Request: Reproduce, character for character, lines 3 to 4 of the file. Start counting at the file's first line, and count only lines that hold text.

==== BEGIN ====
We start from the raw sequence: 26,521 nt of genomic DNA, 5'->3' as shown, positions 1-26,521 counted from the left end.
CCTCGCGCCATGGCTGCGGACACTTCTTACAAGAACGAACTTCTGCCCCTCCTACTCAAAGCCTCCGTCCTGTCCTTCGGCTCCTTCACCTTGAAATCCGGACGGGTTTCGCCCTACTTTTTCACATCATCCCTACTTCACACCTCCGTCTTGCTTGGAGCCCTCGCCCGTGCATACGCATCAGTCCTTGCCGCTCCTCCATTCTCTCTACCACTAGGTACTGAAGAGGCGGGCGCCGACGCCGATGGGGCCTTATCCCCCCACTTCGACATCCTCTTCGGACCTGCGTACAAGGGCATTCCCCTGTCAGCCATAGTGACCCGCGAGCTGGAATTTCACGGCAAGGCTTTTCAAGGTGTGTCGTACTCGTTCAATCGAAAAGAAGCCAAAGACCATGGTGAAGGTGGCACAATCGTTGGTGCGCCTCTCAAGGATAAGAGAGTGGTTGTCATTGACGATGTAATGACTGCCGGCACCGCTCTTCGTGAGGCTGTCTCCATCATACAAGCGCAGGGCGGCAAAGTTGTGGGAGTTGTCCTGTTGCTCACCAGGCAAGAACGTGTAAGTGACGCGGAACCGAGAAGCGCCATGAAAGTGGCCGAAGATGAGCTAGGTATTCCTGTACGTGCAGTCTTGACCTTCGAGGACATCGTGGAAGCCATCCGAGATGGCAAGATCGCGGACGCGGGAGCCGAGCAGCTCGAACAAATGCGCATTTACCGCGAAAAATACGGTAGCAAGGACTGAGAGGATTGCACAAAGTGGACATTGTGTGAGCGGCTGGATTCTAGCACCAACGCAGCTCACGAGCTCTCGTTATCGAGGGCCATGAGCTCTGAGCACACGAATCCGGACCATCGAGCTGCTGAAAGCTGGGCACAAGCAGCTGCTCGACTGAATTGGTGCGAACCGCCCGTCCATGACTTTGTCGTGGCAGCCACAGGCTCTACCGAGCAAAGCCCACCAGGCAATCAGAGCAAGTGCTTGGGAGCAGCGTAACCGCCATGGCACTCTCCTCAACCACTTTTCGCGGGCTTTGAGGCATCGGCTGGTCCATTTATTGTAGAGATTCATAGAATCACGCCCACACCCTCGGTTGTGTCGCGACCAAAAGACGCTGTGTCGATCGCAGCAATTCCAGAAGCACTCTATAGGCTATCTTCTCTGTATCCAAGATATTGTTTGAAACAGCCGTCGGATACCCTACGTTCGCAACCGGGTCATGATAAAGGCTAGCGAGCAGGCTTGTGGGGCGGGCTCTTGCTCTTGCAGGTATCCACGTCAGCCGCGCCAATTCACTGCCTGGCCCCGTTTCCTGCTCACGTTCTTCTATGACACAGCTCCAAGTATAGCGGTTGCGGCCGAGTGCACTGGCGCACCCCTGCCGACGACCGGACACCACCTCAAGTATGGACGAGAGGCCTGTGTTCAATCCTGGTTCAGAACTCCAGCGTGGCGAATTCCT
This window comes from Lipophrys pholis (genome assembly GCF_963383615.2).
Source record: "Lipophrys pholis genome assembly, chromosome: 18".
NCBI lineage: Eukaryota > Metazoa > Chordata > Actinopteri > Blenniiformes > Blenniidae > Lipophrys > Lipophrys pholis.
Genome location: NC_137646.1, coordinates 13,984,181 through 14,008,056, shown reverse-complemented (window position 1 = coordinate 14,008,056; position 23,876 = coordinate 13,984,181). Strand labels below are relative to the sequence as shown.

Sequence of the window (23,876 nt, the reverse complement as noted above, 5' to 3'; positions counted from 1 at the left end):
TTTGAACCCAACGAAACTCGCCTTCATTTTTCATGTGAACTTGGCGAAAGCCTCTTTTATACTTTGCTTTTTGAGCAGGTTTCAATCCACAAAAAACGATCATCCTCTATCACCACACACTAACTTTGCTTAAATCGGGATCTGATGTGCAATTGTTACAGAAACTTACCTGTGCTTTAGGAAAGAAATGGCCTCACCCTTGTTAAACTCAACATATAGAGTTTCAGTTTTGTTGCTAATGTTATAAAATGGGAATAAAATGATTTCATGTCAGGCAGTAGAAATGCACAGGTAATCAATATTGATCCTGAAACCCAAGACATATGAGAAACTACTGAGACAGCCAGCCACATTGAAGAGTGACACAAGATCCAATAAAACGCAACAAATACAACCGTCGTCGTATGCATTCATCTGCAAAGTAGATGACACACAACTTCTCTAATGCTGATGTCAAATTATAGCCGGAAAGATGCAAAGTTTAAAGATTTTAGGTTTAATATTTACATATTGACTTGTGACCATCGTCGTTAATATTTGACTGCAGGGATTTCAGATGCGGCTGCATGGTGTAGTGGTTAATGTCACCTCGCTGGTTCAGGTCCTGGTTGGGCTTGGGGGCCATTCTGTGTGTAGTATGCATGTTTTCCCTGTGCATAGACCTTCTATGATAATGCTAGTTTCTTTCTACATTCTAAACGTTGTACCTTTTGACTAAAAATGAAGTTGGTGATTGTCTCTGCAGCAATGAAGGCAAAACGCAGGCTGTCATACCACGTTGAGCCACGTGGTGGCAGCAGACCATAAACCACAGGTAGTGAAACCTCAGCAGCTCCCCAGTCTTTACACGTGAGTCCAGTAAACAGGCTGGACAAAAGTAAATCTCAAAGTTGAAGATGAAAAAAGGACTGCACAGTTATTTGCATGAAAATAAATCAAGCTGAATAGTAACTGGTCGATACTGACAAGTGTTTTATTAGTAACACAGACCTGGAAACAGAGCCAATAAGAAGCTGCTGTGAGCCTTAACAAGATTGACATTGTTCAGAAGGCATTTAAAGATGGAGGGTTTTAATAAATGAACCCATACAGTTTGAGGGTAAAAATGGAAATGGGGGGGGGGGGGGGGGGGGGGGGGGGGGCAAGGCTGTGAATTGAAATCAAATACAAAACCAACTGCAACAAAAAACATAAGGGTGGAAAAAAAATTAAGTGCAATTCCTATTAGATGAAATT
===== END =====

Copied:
This window comes from Lipophrys pholis (genome assembly GCF_963383615.2).
Source record: "Lipophrys pholis genome assembly, chromosome: 18".